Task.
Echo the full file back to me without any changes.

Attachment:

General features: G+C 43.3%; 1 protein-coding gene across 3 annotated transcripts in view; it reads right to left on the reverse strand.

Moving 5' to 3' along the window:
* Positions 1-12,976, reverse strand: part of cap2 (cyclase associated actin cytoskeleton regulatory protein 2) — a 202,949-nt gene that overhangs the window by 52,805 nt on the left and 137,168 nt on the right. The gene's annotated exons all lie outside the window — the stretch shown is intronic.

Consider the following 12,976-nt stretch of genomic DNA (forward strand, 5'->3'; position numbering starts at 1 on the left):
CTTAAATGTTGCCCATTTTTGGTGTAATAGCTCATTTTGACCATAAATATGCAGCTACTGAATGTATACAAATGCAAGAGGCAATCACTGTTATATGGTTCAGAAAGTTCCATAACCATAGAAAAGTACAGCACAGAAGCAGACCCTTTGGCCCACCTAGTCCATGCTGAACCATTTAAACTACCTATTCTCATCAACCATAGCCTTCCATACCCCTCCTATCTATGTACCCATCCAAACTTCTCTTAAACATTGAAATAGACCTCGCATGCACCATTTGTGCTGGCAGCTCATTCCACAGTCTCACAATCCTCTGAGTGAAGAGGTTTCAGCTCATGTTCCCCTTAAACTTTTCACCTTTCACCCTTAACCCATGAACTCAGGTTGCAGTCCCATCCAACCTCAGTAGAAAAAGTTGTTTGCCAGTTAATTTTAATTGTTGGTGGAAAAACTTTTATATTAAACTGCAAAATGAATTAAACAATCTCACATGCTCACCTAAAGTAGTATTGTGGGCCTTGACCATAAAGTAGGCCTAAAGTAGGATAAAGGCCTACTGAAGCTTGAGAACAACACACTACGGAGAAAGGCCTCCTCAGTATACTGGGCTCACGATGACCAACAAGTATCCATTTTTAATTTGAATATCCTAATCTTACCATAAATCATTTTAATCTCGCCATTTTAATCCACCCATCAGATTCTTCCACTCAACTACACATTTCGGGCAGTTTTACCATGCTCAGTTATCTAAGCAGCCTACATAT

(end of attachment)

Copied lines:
General features: G+C 43.3%; 1 protein-coding gene across 3 annotated transcripts in view; it reads right to left on the reverse strand.

Moving 5' to 3' along the window:
* Positions 1-12,976, reverse strand: part of cap2 (cyclase associated actin cytoskeleton regulatory protein 2) — a 202,949-nt gene that overhangs the window by 52,805 nt on the left and 137,168 nt on the right. The gene's annotated exons all lie outside the window — the stretch shown is intronic.

Consider the following 12,976-nt stretch of genomic DNA (forward strand, 5'->3'; position numbering starts at 1 on the left):
CTTAAATGTTGCCCATTTTTGGTGTAATAGCTCATTTTGACCATAAATATGCAGCTACTGAATGTATACAAATGCAAGAGGCAATCACTGTTATATGGTTCAGAAAGTTCCATAACCATAGAAAAGTACAGCACAGAAGCAGACCCTTTGGCCCACCTAGTCCATGCTGAACCATTTAAACTACCTATTCTCATCAACCATAGCCTTCCATACCCCTCCTATCTATGTACCCATCCAAACTTCTCTTAAACATTGAAATAGACCTCGCATGCACCATTTGTGCTGGCAGCTCATTCCACAGTCTCACAATCCTCTGAGTGAAGAGGTTTCAGCTCATGTTCCCCTTAAACTTTTCACCTTTCACCCTTAACCCATGAACTCAGGTTGCAGTCCCATCCAACCTCAGTAGAAAAAGTTGTTTGCCAGTTAATTTTAATTGTTGGTGGAAAAACTTTTATATTAAACTGCAAAATGAATTAAACAATCTCACATGCTCACCTAAAGTAGTATTGTGGGCCTTGACCATAAAGTAGGCCTAAAGTAGGATAAAGGCCTACTGAAGCTTGAGAACAACACACTACGGAGAAAGGCCTCCTCAGTATACTGGGCTCACGATGACCAACAAGTATCCATTTTTAATTTGAATATCCTAATCTTACCATAAATCATTTTAATCTCGCCATTTTAATCCACCCATCAGATTCTTCCACTCAACTACACATTTCGGGCAGTTTTACCATGCTCAGTTATCTAAGCAGCCTACATAT